NCHGR Director James Watson pointed out that NIH sponsors several well-received directed research programs, particularly in drug development for cancer and AIDS. Most basic research scientists are unaware, he said, that only about 55% of the NIH budget funds investigator-initiated grants. While such research is effective at generating new ideas, participants agreed that other funding mechanisms are often needed to develop those ideas into clinical applications or to coordinate resource sharing among large and small laboratories.

Addressing ways for the federal agencies to achieve genome project goals, the group concluded that investigator-initiated grants alone probably would not meet the 5-year chromosome-mapping goals efficiently and economically and that they would be difficult to coordinate. Because of the variety of research carried out within the genome project, retreat participants supported a mixture of projects that include funding for:

  • research centers,
  • Program Announcements, and
  • Requests for Applications.

Subcommittee members stressed that the scientific community needs to understand the difficulties faced by researchers who have recently completed postdoctoral training and are trying to compete in human genetics. The prohibitive cost of genetic research could lock young scientists out of the field. Accessible data and improved technologies acquired through the Human Genome Project are expected to empower capable scientists to pursue important research in human genetics.

Small, investigator-initiated grants can play a prominent role in technology development and in providing an entry point for small projects that have the potential to grow into larger ones, the group concluded. If deficit-reduction legislation causes severe budget cuts, the group recommended that these projects be prioritized rather than cut across the board.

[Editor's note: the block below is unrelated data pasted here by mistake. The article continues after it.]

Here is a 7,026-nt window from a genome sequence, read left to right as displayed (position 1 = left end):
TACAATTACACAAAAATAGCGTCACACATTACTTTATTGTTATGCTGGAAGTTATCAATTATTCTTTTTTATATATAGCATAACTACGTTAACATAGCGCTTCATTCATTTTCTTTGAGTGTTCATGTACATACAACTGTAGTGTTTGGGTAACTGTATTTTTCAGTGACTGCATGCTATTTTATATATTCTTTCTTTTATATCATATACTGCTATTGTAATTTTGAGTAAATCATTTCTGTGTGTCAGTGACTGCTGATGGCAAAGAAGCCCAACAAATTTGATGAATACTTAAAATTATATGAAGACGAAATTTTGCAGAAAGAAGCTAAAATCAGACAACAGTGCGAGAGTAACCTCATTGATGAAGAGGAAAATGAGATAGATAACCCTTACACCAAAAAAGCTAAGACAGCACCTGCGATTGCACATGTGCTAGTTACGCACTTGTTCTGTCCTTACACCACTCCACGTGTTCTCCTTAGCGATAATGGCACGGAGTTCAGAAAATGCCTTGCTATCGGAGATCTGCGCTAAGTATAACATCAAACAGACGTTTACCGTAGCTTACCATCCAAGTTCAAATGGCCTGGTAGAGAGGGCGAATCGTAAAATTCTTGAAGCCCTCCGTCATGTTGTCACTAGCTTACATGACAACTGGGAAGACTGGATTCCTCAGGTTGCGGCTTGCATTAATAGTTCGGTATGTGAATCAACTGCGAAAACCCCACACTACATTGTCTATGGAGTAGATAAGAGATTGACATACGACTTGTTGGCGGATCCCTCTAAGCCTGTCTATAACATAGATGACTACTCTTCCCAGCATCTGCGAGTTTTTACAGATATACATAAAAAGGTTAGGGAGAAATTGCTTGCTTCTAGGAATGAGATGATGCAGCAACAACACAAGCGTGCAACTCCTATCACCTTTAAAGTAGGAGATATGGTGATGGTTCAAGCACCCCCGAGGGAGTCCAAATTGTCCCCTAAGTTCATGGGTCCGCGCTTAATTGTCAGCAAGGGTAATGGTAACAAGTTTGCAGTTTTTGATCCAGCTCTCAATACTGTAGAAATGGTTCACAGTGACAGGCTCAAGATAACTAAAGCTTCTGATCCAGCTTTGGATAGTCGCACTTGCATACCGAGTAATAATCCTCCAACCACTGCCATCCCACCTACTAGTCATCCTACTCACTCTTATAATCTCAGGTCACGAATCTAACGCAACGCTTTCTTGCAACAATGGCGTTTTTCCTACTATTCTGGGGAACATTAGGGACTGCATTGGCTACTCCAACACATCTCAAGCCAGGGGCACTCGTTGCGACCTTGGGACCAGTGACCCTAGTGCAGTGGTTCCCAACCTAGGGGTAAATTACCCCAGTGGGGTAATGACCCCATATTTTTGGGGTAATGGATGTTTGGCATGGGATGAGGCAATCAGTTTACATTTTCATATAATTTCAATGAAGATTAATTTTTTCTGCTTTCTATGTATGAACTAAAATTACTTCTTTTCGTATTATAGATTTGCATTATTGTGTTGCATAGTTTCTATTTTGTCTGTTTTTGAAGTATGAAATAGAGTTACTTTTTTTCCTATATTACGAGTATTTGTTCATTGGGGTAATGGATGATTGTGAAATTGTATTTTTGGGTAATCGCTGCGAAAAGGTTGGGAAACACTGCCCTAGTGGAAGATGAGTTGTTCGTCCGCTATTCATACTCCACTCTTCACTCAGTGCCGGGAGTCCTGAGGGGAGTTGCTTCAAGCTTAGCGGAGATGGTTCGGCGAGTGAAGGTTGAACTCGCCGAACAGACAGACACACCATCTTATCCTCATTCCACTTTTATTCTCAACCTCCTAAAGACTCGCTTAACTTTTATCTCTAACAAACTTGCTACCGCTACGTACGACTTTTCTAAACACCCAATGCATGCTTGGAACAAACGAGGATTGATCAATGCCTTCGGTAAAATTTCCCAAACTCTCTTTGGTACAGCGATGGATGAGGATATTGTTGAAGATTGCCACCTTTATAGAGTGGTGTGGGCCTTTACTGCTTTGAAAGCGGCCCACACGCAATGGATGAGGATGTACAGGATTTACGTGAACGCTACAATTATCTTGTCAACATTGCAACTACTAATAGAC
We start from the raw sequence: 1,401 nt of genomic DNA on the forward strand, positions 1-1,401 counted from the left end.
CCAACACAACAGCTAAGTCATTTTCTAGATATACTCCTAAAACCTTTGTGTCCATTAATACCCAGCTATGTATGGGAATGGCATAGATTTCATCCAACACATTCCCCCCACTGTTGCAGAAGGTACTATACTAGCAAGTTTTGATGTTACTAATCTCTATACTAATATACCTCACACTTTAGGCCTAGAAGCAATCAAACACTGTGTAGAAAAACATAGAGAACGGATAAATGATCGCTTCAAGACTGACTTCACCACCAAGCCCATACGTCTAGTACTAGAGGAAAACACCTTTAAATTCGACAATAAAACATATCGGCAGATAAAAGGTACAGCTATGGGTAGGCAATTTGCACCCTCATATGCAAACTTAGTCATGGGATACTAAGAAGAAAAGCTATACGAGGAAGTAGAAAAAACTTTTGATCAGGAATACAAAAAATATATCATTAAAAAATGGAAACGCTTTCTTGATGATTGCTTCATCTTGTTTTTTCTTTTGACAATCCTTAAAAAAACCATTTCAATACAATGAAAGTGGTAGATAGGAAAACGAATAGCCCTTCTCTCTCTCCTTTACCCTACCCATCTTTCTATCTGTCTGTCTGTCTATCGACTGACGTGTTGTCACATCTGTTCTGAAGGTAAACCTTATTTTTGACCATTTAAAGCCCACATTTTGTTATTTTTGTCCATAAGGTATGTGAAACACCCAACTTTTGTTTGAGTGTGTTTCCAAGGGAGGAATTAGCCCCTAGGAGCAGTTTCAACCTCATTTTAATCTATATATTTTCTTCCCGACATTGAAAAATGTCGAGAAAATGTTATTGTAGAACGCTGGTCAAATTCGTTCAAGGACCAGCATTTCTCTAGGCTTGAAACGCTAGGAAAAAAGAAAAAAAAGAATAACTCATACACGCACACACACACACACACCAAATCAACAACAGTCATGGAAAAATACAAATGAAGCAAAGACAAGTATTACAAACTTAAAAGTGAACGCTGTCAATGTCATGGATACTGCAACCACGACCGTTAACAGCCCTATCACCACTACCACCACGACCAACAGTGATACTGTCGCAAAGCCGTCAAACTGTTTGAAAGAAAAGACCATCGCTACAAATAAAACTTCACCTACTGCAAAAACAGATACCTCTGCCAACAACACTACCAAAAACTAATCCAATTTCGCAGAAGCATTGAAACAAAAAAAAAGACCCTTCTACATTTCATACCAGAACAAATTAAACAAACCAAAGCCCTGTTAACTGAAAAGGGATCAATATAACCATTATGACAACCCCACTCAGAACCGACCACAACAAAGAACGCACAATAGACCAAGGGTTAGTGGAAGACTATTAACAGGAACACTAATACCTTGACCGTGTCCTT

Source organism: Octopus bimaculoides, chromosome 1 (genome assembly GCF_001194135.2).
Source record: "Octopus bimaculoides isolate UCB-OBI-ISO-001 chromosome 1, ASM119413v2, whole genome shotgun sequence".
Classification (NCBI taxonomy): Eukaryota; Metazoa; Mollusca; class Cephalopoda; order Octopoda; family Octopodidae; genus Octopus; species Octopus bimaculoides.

Subcommittee members discussed the organization, management, and activities at the multidisciplinary DOE human genome centers. They noted the accomplishments being made in constructing physical maps of chromosomes 16, 19, and 21 and in developing supportive computational capabilities and innovative mapping and sequencing strategies and technologies.

Genome project staff members and consultants exchanged ideas about better ways to communicate with the greater scientific community. They felt that increased efforts should be made to show that the genome project "is going to do some terrific science." More exchange of information with professional societies and participation in their annual meetings were suggested. Consultants also stressed the importance of informing the research community about plans to sequence the genomes of model organisms, particularly those of yeast and Escherichia coli.